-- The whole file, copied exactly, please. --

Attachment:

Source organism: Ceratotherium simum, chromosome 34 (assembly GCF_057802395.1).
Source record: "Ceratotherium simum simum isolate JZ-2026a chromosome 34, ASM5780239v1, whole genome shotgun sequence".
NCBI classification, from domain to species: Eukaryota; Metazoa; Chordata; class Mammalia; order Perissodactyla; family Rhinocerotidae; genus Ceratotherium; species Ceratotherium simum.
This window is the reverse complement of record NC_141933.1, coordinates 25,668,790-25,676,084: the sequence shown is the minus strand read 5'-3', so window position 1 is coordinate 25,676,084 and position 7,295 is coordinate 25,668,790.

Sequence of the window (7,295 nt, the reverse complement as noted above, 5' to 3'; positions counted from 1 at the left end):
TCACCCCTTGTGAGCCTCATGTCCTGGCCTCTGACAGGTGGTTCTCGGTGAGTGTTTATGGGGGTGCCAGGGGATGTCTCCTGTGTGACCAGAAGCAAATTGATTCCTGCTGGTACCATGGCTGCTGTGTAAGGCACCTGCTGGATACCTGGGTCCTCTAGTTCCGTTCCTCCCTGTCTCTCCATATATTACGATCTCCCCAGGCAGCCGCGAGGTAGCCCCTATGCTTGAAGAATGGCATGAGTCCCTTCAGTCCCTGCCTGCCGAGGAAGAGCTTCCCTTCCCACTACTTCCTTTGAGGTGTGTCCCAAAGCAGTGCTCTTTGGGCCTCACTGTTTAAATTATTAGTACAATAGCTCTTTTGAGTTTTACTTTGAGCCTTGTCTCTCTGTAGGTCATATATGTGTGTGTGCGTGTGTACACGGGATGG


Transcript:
Source organism: Ceratotherium simum, chromosome 34 (assembly GCF_057802395.1).
Source record: "Ceratotherium simum simum isolate JZ-2026a chromosome 34, ASM5780239v1, whole genome shotgun sequence".
NCBI classification, from domain to species: Eukaryota; Metazoa; Chordata; class Mammalia; order Perissodactyla; family Rhinocerotidae; genus Ceratotherium; species Ceratotherium simum.
This window is the reverse complement of record NC_141933.1, coordinates 25,668,790-25,676,084: the sequence shown is the minus strand read 5'-3', so window position 1 is coordinate 25,676,084 and position 7,295 is coordinate 25,668,790.

Sequence of the window (7,295 nt, the reverse complement as noted above, 5' to 3'; positions counted from 1 at the left end):
TCACCCCTTGTGAGCCTCATGTCCTGGCCTCTGACAGGTGGTTCTCGGTGAGTGTTTATGGGGGTGCCAGGGGATGTCTCCTGTGTGACCAGAAGCAAATTGATTCCTGCTGGTACCATGGCTGCTGTGTAAGGCACCTGCTGGATACCTGGGTCCTCTAGTTCCGTTCCTCCCTGTCTCTCCATATATTACGATCTCCCCAGGCAGCCGCGAGGTAGCCCCTATGCTTGAAGAATGGCATGAGTCCCTTCAGTCCCTGCCTGCCGAGGAAGAGCTTCCCTTCCCACTACTTCCTTTGAGGTGTGTCCCAAAGCAGTGCTCTTTGGGCCTCACTGTTTAAATTATTAGTACAATAGCTCTTTTGAGTTTTACTTTGAGCCTTGTCTCTCTGTAGGTCATATATGTGTGTGTGCGTGTGTACACGGGATGG